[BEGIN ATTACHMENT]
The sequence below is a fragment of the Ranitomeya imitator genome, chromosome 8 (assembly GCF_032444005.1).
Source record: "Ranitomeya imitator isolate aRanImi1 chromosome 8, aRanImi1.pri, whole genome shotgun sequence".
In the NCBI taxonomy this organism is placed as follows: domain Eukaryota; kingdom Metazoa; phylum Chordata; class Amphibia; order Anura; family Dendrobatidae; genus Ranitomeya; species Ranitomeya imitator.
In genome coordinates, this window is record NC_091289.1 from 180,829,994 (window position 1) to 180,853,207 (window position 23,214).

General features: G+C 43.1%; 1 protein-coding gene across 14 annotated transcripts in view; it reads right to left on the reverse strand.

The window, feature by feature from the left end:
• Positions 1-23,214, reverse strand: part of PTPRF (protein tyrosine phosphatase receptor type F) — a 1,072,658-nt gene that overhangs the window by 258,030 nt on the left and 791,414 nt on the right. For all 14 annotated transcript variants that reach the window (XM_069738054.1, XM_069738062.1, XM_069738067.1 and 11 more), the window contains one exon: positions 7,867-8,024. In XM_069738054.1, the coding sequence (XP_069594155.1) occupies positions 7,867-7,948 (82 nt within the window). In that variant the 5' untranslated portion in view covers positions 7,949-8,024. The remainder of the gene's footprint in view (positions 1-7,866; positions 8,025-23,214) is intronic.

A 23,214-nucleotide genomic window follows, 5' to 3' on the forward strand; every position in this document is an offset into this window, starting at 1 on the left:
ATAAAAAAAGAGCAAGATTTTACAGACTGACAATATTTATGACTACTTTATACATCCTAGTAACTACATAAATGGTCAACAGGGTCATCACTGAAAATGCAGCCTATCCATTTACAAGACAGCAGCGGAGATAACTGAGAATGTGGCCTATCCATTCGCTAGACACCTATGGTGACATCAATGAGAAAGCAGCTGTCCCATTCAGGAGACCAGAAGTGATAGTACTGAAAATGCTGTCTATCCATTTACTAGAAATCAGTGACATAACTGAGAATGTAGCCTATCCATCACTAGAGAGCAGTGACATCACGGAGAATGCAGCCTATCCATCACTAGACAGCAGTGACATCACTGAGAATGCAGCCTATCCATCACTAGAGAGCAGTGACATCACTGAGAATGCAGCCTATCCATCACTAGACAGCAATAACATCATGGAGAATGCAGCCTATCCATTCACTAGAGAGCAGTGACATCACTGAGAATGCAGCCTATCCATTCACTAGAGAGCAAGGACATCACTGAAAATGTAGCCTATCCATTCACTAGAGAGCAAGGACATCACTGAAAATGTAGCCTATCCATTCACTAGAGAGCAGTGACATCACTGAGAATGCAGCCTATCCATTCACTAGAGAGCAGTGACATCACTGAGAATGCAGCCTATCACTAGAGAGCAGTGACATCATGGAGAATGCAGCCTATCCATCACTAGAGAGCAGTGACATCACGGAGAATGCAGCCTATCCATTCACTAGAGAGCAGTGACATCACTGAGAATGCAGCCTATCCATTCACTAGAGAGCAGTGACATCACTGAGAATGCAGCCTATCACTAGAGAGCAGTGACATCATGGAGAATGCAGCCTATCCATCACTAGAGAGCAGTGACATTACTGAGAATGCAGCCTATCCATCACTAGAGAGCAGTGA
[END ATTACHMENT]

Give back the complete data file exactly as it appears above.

The sequence below is a fragment of the Ranitomeya imitator genome, chromosome 8 (assembly GCF_032444005.1).
Source record: "Ranitomeya imitator isolate aRanImi1 chromosome 8, aRanImi1.pri, whole genome shotgun sequence".
In the NCBI taxonomy this organism is placed as follows: domain Eukaryota; kingdom Metazoa; phylum Chordata; class Amphibia; order Anura; family Dendrobatidae; genus Ranitomeya; species Ranitomeya imitator.
In genome coordinates, this window is record NC_091289.1 from 180,829,994 (window position 1) to 180,853,207 (window position 23,214).

General features: G+C 43.1%; 1 protein-coding gene across 14 annotated transcripts in view; it reads right to left on the reverse strand.

The window, feature by feature from the left end:
• Positions 1-23,214, reverse strand: part of PTPRF (protein tyrosine phosphatase receptor type F) — a 1,072,658-nt gene that overhangs the window by 258,030 nt on the left and 791,414 nt on the right. For all 14 annotated transcript variants that reach the window (XM_069738054.1, XM_069738062.1, XM_069738067.1 and 11 more), the window contains one exon: positions 7,867-8,024. In XM_069738054.1, the coding sequence (XP_069594155.1) occupies positions 7,867-7,948 (82 nt within the window). In that variant the 5' untranslated portion in view covers positions 7,949-8,024. The remainder of the gene's footprint in view (positions 1-7,866; positions 8,025-23,214) is intronic.

A 23,214-nucleotide genomic window follows, 5' to 3' on the forward strand; every position in this document is an offset into this window, starting at 1 on the left:
ATAAAAAAAGAGCAAGATTTTACAGACTGACAATATTTATGACTACTTTATACATCCTAGTAACTACATAAATGGTCAACAGGGTCATCACTGAAAATGCAGCCTATCCATTTACAAGACAGCAGCGGAGATAACTGAGAATGTGGCCTATCCATTCGCTAGACACCTATGGTGACATCAATGAGAAAGCAGCTGTCCCATTCAGGAGACCAGAAGTGATAGTACTGAAAATGCTGTCTATCCATTTACTAGAAATCAGTGACATAACTGAGAATGTAGCCTATCCATCACTAGAGAGCAGTGACATCACGGAGAATGCAGCCTATCCATCACTAGACAGCAGTGACATCACTGAGAATGCAGCCTATCCATCACTAGAGAGCAGTGACATCACTGAGAATGCAGCCTATCCATCACTAGACAGCAATAACATCATGGAGAATGCAGCCTATCCATTCACTAGAGAGCAGTGACATCACTGAGAATGCAGCCTATCCATTCACTAGAGAGCAAGGACATCACTGAAAATGTAGCCTATCCATTCACTAGAGAGCAAGGACATCACTGAAAATGTAGCCTATCCATTCACTAGAGAGCAGTGACATCACTGAGAATGCAGCCTATCCATTCACTAGAGAGCAGTGACATCACTGAGAATGCAGCCTATCACTAGAGAGCAGTGACATCATGGAGAATGCAGCCTATCCATCACTAGAGAGCAGTGACATCACGGAGAATGCAGCCTATCCATTCACTAGAGAGCAGTGACATCACTGAGAATGCAGCCTATCCATTCACTAGAGAGCAGTGACATCACTGAGAATGCAGCCTATCACTAGAGAGCAGTGACATCATGGAGAATGCAGCCTATCCATCACTAGAGAGCAGTGACATTACTGAGAATGCAGCCTATCCATCACTAGAGAGCAGTGA